Photo of two people laying together in the grass as they look at each other.

You might want to date to get to know new people, start a relationship or casually hang out. It’s also okay if you’re not looking to date or hookup. Sometimes, it’s nice to focus on friendships instead. If this sounds like you, check out these tips for making friends on campus

If you are interested in dating during your time here at CU, here are some tips for making dating fun and meaningful. 

1) Communicate your intent 

To get the most out of dating, consider what you want from the experience. For some people, this may look like casual dating, while others may desire a committed relationship. 

Ask yourself these questions to get started: 

  • Do you only want something brief and casual, casual but consistent or more serious? If so, are you open to different outcomes? 
  • Does sharing similar political views, aspirations, lifestyle or other factors matter to you? 
  • What expectations do you have for who will pay on the date? Can you clarify before the date begins? 

If you're using dating apps, these questions can help you tailor your profile and create meaningful filters. For instance, if you’re looking for something casual, you may want to consider filtering out people who are looking for a relationship or vice versa. Using these features and being honest about what you want allows you to set clear expectations and match with people who want similar things.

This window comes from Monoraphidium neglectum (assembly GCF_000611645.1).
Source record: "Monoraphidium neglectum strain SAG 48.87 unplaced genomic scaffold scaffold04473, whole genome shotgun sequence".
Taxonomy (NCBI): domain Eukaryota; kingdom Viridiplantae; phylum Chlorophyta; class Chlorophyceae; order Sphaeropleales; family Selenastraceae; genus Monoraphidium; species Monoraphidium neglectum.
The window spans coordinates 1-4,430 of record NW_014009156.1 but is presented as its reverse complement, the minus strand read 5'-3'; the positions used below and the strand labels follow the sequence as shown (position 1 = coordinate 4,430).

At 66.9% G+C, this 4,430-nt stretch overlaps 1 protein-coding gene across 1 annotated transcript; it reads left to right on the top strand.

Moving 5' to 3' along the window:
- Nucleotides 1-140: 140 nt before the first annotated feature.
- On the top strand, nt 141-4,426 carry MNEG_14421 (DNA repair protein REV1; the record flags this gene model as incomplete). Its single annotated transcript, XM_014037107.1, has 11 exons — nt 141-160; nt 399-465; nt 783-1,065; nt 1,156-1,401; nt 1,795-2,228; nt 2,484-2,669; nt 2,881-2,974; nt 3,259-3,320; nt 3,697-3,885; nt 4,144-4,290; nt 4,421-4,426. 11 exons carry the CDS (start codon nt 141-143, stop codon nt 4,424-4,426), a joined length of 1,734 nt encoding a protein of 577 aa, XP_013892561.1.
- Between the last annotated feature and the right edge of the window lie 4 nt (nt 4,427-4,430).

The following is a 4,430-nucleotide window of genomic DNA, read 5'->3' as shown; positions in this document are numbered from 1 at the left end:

Dating and communication also require vulnerability. A prospective date might reject you for having wants that don’t align with your own, which can be a difficult experience. However, keep in mind that having someone clearly communicate their intent, even if it turns out to be rejection, can still be a better outcome than being led on or having a date end poorly.

2) Embrace authenticity and connection 

We are all hardwired to seek clarity, safety and stability in our relationships. However, modern dating culture often emphasizes more casual interactions and low accountability. We may feel pressured to play it cool, be chill, minimize what we want/need or avoid committing too early. Ultimately, these dating norms and expectations can cause increased anxiety and uncertainty in our relationships. 

One way to combat this is to embrace authenticity and connection intentionally. Allow your true self to shine through, whether you’re dating online or in person. If you prefer apps, build a profile that reflects who you really are. Don’t be afraid to showcase your personality through photos, questionnaires or your bio. Staying true to your authentic self can also help you be more open to making meaningful connections. Seek out people who allow you to be yourself.  

Remember that you can take your time when dating. Spend as much time as you need to get to know yourself as a dating partner and to learn about others. 

3) Determine and communicate your boundaries